Update: The NLM released new widgets on July 14, along with a redesigned MedlinePlus site. (Read @eagledawg‘s take on these new tools, as well as her response to this post.)
Speaking to the senior staff of the National Library of Medicine last week was like going before the best kind of murder board. Picture it: 30 of the nation’s smartest health information mavens around a polished conference room table, asking me sharp questions, suggesting new lines of inquiry, and offering their own insights. In other words, heaven.
Our jumping-off point was the Pew Internet Project‘s latest research on internet penetration, mobile use, and the social life of health information. Here are my notes from Thursday’s meeting and some research questions I’m considering:
One of my hosts, Robert Logan, had seen my Patient Is In speech at Health 2.0 last fall and asked me to address similar issues — how people become activated seekers of health information. He also complimented the Pew Internet Project’s steady stream of data releases, which we are able to maintain because of the generous support of the Pew Charitable Trusts and the ingenuity of our small staff to squeeze the most out of our research budget.
My first illustration was a perfect example of a frequently-updated Pew Internet resource (internet penetration in the U.S.) and how the data can be viewed through a health lens.
Many health organizations, including the NLM, want to reach different age groups — online, offline, on a mobile device, etc. This chart shows that age continues to be a significant predictor for internet use: 93% of 18-29 year-olds go online, compared with just 38% of adults age 65 and older, for example. Education is another undeniable force: 94% of those with a college degree use the internet, compared with 63% of high school graduates (and just 39% of adults with less than a high school education).
I noted, however, that although most of our “oldest old” and least-educated are offline, they may have what we call second-degree internet access via their loved ones and friends. Half of health searches are conducted on behalf of someone else, not the person with their fingers on the keys, for example.
My second illustration was the first chart from Pew Internet’s Generations Online slide deck:
All the data in that deck is from 2008-9, but the trends hold true for 2010 (with significant increases across the board for social network site use).
When segmenting the online audience, remember that most internet users age 65+ stay in the shallow end of the pool — email and info-gathering — while younger internet users tend to venture to the deep end — uploading video, creating blogs.
There are exceptions, of course, and Pew Internet is tracking what may be an X factor: wireless internet use. We have identified a “mobile difference“: wireless connections have a significant, positive effect on an internet user’s likelihood to engage in social media.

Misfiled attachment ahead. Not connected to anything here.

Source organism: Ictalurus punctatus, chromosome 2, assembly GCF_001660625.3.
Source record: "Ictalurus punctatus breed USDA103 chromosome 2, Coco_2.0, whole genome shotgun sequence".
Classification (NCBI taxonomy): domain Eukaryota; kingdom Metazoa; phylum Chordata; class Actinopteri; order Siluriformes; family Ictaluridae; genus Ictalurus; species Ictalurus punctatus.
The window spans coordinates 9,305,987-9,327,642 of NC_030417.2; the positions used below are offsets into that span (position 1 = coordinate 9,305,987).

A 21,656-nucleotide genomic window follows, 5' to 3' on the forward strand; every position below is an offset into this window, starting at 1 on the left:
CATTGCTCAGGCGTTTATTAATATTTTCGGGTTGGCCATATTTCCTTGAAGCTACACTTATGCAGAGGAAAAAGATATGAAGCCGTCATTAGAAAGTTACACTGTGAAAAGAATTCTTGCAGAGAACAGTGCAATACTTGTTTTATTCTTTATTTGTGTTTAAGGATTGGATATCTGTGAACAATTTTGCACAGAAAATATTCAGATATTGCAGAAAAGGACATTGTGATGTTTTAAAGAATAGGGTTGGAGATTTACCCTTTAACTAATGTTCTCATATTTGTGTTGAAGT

I noted that we also have identified what might be called a “diagnosis difference.” Our research on chronic disease found that living with such a diagnosis also has an independent, positive effect on a person’s use of social media for health.
This inspired a good sidebar discussion about patient activation, and what role it plays in online engagement with health. The Center for Studying Health System Change has found that just 41% of patients have the knowledge, skills, and confidence to manage their health, with cancer being at the “most activated” end of the spectrum and depression at the “least activated” end. (For background, please see “Development of the Patient Activation Measure…” For an overview of what I think, please see “Mobile could be a game-changer…” And I’d welcome other views and citations.)
Forrester has another helpful way to picture social media engagement: as a ladder, which people can climb up or down as their usage changes. I included the illustration from Josh Bernoff’s blog post, “Social Technographics: Conversationalists get onto the ladder” as my third illustration.
Next I featured two charts from my colleague Aaron Smith’s report, Mobile Access 2010.
First, I discussed the data showing changes in wireless internet use by demographic groups between April 2009 and May 2010. For example, in the spring of 2009, 57% of African American adults went online with either a wifi-enabled laptop or a cell phone. In 2010, their use jumped to 64% — a notable increase in just one year.
Fully 84% of 18-29 year-olds now go online wirelessly, compared with 69% of 30-49 year-olds, 49% of 50-64 year-olds, and 20% of adults age 65 and older.
I’m particularly struck by this stat: 20% of wireless internet users go online exclusively on a cell phone.
I summed it up in a tweet: “Information purveyors: Go mobile. Everyone else is: http://pewrsr.ch/Mobile2010”
The next chart focused on mobile activities among various age groups, particularly the stark differences between adults ages 18-29 and everyone over 30.
Fully 95% of 18-29 year-old cell phone owners send and receive text messages (and we know from our Teens and Mobile Phones research that the volume of texts is probably pretty high). Forty-eight percent of 18-29 year-old cell owners say they access social network sites on their mobile phones. And 40% of this age group watches video on their phones.